He doesn’t have the tragic orphan cliche as his parents are both alive. He lives with his stern father but his mother left when he was a younger in a tragic incident. His “costume” is his mother’s football jersey with the number “zero”, which is his way of honouring her. He also lives with his younger sister Awa, a perky volleyball player who is slowly losing her eyesight.

As your friend I have to tell you something—that hat, it’s not working for you

When social media-obsessed, self-appointed community saviour Shariff discovers Omar’s invisibility powers he christens him “Zero” and brings into his circle that includes friendly giant Momo, sassy Sara, and footballer Inno. These characters are all fun and likeable though I most enjoyed the fast-talking Shariff and fun-loving Momo. Sara was also cool with her sharp tongue but Inno was just kind of there, and the subplot with his football career struggles didn’t really go anywhere.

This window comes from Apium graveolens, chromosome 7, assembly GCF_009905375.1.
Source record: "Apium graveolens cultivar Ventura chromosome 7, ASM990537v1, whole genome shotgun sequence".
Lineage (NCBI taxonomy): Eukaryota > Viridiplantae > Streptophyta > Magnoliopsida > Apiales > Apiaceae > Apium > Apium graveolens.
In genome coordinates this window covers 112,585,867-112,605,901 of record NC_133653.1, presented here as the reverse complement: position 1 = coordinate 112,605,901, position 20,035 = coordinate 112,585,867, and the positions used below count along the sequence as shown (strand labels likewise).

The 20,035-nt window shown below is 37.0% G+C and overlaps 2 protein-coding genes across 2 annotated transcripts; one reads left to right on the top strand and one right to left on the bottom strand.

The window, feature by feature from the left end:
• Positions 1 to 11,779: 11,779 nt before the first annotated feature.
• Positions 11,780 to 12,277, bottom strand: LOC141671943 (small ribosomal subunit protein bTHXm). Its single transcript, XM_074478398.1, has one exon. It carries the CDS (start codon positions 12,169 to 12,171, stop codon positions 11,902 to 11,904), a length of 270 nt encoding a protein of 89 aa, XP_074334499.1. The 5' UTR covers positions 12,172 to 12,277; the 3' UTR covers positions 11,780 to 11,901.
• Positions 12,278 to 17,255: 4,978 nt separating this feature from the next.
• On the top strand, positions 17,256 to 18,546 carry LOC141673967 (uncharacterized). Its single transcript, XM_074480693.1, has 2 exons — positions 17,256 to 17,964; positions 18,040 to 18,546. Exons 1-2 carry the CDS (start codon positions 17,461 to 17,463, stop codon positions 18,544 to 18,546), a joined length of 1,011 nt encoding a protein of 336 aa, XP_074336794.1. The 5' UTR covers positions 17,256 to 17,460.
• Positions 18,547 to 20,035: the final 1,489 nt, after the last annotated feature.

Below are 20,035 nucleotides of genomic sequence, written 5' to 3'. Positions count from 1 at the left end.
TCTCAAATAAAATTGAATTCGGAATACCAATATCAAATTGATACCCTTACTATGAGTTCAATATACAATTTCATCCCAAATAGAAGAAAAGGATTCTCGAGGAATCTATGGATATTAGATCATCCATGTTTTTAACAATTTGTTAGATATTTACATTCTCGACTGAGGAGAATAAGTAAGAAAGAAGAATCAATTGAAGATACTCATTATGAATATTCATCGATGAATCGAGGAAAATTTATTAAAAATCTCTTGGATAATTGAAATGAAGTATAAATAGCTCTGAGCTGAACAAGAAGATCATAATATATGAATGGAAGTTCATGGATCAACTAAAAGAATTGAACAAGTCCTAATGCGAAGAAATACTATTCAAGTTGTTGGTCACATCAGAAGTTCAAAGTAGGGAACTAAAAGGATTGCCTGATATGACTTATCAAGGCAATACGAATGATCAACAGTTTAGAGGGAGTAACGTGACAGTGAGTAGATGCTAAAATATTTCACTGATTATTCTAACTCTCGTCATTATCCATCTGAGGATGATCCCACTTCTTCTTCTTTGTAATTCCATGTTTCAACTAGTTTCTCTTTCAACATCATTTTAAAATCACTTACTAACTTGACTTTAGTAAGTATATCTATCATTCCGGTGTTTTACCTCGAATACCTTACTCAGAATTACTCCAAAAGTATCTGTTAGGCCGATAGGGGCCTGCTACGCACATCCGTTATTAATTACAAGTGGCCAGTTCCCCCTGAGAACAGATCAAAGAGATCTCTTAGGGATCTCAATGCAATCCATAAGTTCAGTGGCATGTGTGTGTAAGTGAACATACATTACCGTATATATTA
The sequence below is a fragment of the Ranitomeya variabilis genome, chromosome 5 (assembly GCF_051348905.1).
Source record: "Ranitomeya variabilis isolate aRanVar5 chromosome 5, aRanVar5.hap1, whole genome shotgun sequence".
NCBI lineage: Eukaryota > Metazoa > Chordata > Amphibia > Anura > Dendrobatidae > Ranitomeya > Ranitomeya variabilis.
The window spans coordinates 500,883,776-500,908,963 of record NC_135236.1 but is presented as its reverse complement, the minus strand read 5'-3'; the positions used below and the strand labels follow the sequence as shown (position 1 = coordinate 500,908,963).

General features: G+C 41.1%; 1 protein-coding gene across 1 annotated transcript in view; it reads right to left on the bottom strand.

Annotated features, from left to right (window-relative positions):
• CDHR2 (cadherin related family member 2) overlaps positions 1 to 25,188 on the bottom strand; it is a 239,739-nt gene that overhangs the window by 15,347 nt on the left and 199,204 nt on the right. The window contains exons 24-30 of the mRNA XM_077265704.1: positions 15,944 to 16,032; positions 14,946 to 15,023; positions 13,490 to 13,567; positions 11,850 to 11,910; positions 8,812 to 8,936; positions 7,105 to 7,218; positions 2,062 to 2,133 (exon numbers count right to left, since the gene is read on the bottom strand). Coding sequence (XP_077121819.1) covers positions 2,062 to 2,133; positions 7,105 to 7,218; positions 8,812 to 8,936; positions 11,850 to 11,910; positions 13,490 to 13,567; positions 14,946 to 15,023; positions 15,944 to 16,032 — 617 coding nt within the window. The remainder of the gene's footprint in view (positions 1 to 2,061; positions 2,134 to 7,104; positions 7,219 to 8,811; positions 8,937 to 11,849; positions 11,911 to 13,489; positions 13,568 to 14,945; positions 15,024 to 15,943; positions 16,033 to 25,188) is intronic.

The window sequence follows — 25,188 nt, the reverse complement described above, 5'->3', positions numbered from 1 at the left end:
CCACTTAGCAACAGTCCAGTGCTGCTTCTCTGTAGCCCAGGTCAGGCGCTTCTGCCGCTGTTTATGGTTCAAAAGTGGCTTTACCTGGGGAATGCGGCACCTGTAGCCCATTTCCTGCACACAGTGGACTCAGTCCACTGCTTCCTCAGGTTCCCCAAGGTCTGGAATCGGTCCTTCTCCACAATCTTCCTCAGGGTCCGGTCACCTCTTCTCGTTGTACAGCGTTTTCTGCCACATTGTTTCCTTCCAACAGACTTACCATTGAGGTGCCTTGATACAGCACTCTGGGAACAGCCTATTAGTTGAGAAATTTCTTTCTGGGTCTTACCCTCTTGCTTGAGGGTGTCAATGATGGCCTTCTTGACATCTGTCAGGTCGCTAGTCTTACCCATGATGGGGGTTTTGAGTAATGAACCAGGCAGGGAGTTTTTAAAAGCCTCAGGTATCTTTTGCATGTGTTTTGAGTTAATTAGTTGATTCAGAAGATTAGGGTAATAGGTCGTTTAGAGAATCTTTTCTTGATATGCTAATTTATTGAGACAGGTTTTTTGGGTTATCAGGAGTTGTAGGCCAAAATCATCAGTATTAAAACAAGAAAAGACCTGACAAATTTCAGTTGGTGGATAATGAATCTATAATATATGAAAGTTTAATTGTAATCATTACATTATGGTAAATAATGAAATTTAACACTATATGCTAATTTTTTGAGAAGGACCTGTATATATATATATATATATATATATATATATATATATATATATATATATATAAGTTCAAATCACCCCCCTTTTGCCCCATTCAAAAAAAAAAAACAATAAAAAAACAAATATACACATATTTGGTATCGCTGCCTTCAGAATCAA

The crew’s adventures are set to one toe-tapping, head-nodding urban and pop soundtrack. The music is a mix of English, Spanish, and Italian and I was so entertained i was tempted to look up some of the artistes. I mean, I didn’t look them up but the temptation was very strong. And speaking of language, the original dialogue is in Italian with a few pinches of Spanish. There is an English dub but if you know me, I prefer subtitles as you get a more authentic experience. And overall the acting is very good here, especially from Seke in the lead.